Christina Salnaitis, Ph.D.
Wendy Rote, Ph.D.
University of South Florida St. Petersburg
Almost 30 million individuals in the United States will have an eating disorder in their lifetime. Of those 30 million, 10,200 individuals will die a year as a direct result of the eating disorder (Deloitte Access Economics, 2020). To discover a way to help those suffering, there has been research into a variety of treatment options. One of the most common treatments is Family-Based Therapy which often dives into the parent and diagnosed child’s relationship. In this form of treatment there is often little focus on the impact of the diagnosis on the sibling(s). In this study we will be analyzing adults who grew up with an adolescent sibling diagnosed with an eating disorder. These adolescents diagnosed with an eating disorder are known throughout this study as AEDs. These siblings are known throughout this study as “forgotten children”.
Our main goal of this research is to examine, qualify, and describe the experiences of siblings of adolescents diagnosed with an eating disorder. In doing so, this study will investigate whether the siblings of AEDs have been impacted, negatively or positively, into adulthood due to the disorder. It will also serve to quantify the impact of the diagnosis and resulting experiences using a variety of measurement metrics including depression, anxiety, coping skills, perseverance, resilience, personality traits, and drug usage. The researchers will investigate correlations between the measurement metrics to reveal relationships specific to siblings of AEDs. The results of this study will give researchers a better understanding of these siblings as well more insight on the familial element of the disorder. The results will also serve as a reflection of these siblings and allow their voices and experiences to be heard.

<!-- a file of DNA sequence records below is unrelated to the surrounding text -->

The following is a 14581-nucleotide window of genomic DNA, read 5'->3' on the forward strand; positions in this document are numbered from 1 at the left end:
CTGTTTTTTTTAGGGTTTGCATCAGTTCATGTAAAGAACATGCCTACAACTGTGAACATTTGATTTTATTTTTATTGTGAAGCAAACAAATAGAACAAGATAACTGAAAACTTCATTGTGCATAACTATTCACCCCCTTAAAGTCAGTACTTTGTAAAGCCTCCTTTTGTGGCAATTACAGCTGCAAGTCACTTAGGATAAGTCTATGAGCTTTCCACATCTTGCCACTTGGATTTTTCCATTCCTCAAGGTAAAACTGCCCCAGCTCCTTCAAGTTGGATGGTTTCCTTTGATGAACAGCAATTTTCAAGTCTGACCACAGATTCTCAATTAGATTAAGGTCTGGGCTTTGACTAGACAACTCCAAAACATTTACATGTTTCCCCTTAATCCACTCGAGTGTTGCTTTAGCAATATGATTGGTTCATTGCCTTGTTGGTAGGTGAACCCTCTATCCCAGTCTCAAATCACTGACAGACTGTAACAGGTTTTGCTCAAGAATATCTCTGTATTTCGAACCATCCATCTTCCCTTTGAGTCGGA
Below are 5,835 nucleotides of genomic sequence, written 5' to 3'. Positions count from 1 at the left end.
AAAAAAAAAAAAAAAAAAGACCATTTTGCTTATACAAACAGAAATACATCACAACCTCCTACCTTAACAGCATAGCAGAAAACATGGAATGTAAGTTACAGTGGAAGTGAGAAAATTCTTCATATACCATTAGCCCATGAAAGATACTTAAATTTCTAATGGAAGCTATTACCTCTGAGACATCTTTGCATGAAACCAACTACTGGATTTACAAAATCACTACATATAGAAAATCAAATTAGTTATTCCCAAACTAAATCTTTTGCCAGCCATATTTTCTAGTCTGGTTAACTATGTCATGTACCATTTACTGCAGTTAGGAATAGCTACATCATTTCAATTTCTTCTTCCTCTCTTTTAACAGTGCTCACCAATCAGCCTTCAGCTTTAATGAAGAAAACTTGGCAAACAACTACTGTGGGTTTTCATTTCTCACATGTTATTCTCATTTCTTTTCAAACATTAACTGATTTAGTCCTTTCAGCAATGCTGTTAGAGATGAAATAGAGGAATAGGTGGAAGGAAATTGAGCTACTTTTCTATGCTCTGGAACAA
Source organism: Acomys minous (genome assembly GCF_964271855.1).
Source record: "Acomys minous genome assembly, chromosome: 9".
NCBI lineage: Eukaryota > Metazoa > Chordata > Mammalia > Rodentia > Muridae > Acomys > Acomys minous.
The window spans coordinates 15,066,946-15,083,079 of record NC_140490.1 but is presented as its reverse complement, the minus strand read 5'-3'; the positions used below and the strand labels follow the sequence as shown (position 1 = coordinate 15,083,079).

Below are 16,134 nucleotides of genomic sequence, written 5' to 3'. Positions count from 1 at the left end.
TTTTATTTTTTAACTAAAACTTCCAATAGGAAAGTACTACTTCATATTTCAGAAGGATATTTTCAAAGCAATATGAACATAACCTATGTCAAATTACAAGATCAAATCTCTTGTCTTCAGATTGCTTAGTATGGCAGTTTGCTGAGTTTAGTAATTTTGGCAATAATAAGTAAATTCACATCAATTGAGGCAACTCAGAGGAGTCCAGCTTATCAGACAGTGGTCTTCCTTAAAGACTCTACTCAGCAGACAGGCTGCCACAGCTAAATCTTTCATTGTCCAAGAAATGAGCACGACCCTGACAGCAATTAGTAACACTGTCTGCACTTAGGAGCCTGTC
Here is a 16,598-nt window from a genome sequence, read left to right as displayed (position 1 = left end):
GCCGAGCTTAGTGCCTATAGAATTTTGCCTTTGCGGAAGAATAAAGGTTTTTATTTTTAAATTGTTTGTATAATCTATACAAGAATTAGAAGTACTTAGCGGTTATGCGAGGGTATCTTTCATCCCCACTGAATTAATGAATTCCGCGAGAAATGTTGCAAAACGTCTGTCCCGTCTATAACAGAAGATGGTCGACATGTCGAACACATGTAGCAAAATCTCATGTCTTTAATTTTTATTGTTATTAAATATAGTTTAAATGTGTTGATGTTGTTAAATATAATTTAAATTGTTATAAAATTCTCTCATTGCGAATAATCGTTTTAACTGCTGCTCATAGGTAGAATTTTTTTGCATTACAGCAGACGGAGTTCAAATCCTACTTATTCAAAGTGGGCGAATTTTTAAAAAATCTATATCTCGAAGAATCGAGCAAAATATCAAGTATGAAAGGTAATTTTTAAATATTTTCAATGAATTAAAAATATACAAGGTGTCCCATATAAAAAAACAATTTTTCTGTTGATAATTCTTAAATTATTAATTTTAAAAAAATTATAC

Janik, Evin, ""Forgotten Children": Siblings of Adolescents with Eating Disorders" (2021). USF St. Petersburg campus Honors Program Theses (Undergraduate).